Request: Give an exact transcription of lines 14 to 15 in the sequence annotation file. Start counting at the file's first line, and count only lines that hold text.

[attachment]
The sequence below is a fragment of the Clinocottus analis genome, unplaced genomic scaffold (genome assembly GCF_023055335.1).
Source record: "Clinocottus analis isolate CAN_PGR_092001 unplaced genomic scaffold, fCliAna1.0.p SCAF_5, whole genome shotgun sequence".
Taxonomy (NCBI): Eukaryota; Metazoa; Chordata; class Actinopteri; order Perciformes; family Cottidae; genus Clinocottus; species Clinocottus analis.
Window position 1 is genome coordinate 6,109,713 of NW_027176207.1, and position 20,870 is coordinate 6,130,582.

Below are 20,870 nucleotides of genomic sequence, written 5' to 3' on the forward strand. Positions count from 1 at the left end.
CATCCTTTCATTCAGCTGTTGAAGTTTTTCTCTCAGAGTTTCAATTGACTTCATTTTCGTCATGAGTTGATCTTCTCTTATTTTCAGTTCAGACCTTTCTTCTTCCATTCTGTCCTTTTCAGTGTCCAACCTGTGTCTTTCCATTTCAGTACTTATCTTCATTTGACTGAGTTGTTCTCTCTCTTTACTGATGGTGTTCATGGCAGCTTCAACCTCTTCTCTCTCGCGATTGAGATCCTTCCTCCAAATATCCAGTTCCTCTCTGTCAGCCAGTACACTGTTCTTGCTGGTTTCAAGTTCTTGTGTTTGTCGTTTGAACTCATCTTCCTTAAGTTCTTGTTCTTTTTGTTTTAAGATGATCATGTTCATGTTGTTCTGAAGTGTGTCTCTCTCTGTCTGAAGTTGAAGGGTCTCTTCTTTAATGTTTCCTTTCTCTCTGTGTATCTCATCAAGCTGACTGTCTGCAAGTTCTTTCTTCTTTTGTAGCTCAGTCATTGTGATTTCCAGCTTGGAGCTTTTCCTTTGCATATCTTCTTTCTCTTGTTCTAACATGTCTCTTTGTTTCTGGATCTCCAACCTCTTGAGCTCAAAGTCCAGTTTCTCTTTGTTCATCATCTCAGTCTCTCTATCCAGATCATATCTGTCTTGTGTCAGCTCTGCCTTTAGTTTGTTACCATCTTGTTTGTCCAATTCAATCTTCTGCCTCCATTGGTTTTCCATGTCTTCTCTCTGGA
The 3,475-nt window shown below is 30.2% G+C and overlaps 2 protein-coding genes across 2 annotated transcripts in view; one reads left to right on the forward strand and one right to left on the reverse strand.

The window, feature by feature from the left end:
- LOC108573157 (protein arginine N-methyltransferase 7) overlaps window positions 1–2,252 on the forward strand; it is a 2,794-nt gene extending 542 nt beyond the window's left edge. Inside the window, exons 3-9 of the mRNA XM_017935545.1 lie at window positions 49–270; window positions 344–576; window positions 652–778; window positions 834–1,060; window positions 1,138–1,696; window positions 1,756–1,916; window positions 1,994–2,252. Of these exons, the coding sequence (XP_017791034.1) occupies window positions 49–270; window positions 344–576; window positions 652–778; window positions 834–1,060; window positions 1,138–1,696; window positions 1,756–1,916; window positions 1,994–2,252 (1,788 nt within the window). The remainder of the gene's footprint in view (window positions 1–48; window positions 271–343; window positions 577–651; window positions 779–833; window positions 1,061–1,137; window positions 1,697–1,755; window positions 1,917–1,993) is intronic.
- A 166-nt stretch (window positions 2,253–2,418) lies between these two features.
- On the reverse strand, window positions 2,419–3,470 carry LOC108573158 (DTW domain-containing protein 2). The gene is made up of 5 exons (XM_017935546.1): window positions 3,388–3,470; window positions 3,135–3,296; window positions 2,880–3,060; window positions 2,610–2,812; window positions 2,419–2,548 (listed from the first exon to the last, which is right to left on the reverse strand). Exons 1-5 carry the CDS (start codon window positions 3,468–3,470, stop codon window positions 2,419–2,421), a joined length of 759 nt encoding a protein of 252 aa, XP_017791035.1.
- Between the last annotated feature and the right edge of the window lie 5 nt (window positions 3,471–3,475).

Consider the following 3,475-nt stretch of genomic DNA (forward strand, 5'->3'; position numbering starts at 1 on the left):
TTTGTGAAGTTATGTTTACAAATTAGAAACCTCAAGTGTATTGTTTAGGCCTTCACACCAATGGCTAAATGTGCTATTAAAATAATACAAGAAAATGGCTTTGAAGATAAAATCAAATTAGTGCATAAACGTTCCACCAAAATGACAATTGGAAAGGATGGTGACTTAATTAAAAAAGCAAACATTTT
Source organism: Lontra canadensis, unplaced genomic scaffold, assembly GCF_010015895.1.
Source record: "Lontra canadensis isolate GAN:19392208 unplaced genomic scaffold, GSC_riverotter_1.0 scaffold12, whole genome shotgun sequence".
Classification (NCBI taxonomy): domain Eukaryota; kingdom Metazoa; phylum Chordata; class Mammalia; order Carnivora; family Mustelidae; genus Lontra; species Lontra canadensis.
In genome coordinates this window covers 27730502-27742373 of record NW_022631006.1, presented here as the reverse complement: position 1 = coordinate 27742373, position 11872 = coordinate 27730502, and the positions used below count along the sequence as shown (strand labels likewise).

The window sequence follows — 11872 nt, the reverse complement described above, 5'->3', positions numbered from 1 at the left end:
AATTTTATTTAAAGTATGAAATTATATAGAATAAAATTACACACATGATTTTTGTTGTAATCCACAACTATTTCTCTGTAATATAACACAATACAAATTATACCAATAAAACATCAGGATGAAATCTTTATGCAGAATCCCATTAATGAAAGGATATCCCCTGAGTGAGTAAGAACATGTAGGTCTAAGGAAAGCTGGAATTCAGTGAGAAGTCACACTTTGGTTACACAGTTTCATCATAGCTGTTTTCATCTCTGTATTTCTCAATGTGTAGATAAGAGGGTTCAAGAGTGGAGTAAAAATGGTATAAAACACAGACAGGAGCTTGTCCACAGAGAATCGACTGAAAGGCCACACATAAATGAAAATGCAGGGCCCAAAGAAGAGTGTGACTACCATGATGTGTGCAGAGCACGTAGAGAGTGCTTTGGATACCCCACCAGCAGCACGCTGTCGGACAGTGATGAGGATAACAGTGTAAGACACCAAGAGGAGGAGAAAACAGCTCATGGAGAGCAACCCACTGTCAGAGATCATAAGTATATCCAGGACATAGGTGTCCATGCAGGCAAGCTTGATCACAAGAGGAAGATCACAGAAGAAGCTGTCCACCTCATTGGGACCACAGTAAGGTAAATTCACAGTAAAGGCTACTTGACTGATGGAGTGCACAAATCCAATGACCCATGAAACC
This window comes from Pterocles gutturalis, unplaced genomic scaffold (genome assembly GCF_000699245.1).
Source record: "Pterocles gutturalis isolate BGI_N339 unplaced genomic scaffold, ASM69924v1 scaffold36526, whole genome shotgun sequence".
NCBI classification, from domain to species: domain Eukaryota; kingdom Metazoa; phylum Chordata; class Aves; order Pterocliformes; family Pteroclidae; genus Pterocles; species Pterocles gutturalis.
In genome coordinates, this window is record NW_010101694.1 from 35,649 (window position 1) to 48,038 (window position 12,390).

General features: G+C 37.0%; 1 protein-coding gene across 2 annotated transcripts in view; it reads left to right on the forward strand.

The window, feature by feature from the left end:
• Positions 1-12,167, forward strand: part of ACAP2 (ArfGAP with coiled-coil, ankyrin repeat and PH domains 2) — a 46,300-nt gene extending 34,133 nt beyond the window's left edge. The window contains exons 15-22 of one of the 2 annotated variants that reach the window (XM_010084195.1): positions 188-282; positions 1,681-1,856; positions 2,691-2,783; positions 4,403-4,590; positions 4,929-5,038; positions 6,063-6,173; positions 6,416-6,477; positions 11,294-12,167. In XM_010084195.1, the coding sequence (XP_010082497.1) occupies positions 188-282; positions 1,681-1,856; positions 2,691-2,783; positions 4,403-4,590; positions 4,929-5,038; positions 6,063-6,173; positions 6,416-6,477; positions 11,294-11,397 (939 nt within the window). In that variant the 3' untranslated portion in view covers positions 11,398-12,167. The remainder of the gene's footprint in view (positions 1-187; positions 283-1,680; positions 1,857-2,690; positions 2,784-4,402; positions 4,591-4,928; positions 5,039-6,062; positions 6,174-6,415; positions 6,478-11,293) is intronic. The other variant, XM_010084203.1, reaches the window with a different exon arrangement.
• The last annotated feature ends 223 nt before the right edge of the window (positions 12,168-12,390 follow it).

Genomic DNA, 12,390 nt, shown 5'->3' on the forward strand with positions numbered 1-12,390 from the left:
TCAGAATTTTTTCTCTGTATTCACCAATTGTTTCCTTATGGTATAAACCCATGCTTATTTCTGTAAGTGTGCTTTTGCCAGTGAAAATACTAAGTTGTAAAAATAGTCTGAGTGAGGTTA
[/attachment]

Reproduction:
TTTGTGAAGTTATGTTTACAAATTAGAAACCTCAAGTGTATTGTTTAGGCCTTCACACCAATGGCTAAATGTGCTATTAAAATAATACAAGAAAATGGCTTTGAAGATAAAATCAAATTAGTGCATAAACGTTCCACCAAAATGACAATTGGAAAGGATGGTGACTTAATTAAAAAAGCAAACATTTT
Source organism: Lontra canadensis, unplaced genomic scaffold, assembly GCF_010015895.1.